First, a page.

El Arca. The Animated Film Disney Wants You To Forget.


Remember when DreamWorks made a handful of Judeo-Christian films with 1998’s The Prince of Egypt and 2000’s Joseph: The King of Dreams? Well have you ever wondered what it would be like had Disney made an animated film in that setting? Well, technically they did; And it was… something.

In July 2007 the Argentinian Pantagoink Film Group developed and released the film El Arca, also known as Noah’s Ark in its English translation. In April of that year Disney had purchased a 33.3% share in the company and served as the film’s distributor. They did a similar thing with Roadside Romeo.

The film was an animated adaptation of the biblical story of Noah and the Great Flood. How nearly every human and animal was wiped out, but a small percentage was saved thanks to God instructing Noah and his family to construct a great ark to contain two of each animal (one male and one female) on board until the flood waters receded.

However this isn’t your usual animated kids film, as there are many adult references to things such as alcohol, drugs and even sex. However a censored version of the film that removes most of the adult jokes and references was released on DVD in 2014.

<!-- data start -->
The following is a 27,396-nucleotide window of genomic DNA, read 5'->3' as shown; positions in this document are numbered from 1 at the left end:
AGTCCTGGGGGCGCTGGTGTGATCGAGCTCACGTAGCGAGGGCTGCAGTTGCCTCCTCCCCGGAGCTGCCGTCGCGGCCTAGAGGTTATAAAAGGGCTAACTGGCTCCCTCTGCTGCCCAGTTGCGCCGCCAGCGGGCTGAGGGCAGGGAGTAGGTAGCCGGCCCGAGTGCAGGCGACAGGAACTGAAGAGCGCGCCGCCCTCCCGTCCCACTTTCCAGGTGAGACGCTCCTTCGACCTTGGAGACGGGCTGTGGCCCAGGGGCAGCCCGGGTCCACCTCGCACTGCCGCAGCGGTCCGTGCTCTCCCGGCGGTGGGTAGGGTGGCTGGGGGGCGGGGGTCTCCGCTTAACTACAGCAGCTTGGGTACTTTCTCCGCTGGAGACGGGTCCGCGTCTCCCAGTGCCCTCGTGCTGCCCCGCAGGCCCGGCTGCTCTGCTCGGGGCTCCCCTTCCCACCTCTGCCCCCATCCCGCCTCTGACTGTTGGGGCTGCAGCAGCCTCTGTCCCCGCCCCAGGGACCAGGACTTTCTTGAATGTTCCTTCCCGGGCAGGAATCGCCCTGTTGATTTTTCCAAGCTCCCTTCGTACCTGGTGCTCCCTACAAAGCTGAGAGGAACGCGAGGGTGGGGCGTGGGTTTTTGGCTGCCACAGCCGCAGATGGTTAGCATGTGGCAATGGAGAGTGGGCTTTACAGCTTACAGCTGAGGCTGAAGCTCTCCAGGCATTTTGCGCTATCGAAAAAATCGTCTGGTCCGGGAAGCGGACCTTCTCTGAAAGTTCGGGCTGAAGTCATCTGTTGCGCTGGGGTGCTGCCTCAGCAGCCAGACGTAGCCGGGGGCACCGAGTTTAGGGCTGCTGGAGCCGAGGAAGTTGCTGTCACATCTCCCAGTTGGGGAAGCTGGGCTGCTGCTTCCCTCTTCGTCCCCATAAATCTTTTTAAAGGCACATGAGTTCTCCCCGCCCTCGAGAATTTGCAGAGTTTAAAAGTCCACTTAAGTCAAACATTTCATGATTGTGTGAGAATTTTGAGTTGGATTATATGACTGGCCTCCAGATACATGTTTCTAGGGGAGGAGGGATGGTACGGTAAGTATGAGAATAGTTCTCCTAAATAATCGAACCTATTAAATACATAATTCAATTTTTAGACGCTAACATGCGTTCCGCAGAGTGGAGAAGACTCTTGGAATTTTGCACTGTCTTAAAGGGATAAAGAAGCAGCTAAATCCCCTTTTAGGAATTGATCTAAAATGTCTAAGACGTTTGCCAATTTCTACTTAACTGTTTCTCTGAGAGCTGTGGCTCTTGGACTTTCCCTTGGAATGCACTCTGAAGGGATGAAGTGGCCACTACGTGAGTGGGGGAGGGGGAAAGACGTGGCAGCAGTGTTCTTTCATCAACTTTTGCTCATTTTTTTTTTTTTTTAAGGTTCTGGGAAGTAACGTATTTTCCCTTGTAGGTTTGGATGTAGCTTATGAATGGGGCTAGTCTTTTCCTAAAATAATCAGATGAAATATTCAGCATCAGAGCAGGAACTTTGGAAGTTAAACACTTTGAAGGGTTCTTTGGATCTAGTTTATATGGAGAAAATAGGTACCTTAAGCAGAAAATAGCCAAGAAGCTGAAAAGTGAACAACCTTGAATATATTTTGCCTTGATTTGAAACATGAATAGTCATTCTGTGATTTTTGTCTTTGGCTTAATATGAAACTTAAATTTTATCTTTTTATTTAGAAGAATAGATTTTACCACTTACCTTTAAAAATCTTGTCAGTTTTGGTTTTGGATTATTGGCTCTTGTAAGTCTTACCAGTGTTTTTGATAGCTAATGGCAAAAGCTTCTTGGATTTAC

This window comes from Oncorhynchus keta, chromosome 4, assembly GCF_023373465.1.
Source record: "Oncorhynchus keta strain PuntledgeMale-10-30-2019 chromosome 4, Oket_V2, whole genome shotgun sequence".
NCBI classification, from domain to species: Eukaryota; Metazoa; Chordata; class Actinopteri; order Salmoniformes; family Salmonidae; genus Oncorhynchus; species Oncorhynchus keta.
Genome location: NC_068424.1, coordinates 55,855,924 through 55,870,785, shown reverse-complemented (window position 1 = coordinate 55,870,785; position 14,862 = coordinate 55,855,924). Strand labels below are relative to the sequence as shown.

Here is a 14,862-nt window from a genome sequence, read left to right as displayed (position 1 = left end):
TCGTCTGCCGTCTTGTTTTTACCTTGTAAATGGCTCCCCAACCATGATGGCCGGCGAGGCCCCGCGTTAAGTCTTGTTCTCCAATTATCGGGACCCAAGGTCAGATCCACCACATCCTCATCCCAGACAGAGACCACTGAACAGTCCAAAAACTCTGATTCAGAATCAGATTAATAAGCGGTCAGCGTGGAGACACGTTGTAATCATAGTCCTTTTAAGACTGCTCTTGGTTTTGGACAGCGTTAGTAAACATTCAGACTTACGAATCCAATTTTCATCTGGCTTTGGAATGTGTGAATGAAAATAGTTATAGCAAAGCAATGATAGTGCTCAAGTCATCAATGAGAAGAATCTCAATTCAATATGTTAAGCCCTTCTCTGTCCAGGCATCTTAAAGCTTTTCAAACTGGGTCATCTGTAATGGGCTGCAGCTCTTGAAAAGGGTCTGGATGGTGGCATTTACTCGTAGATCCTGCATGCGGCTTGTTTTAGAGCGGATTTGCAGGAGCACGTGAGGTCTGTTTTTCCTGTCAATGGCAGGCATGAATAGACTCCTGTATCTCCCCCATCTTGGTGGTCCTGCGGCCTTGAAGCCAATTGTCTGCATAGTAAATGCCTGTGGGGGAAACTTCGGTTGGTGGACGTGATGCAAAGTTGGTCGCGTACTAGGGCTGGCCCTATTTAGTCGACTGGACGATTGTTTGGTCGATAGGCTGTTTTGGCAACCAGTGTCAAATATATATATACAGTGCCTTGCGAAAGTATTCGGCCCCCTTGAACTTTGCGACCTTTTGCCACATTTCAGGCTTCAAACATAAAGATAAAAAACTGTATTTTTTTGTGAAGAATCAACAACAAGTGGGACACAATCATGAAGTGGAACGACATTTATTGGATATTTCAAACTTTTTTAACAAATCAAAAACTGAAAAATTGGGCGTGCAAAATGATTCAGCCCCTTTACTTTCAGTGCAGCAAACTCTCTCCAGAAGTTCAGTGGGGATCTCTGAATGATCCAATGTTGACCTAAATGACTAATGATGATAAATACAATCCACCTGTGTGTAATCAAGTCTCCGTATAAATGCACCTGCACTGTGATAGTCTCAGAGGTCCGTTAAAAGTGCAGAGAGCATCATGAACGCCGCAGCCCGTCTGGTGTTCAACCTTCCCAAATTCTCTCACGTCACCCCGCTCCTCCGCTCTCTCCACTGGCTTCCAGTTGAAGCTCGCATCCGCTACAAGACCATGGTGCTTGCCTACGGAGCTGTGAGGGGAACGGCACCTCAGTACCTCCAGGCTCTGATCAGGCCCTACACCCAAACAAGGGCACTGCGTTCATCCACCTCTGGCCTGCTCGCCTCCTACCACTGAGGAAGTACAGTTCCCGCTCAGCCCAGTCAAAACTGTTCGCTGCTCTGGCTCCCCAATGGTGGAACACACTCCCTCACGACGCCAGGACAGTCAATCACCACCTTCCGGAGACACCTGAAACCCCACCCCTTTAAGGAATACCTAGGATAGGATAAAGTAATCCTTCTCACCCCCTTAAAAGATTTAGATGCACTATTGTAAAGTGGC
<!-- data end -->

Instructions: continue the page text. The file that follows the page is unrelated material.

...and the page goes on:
While the story does follow the events of the original story the main character is actually a male lion named Xiro. He is the prince of the lions and mistakes the Arc for a singles cruise; But is stuck with Kiarel, a lioness who was the secretary to the previous king and queen. Meanwhile Xiro is also being seduced by Panthy, a female panther who plans to stage a coup so that all the predators can take over and eat the prey.

Xiro must learn to take responsibility as the new king and stop the predator coup before everyone on the ship, including the humans, are are doomed to be eaten for dinner. He also falls in love with Kiarel, realizing how much he needs her.

God also appears periodically throughout the film with a small angel assistant. This portrayal of God may upset some as he seems more narcissistic than how he is traditionally portrayed on Christian media.

Despite being mostly forgotten and that Disney seemingly ignores its existence the film has gained a small cult following online, especially in the furry community with Panthy being a fan favorite.

If you curious enough to watch this film and judge it for yourself you can either try buying the censored version on DVD off of Amazon or if you live in certain parts of the world you can even find it hidden on Disney Plus of all places.

What do you think of this odd production? Is Disney right to want to try and hide it from the mainstream? Or should Disney embrace its more adult and edgy side?

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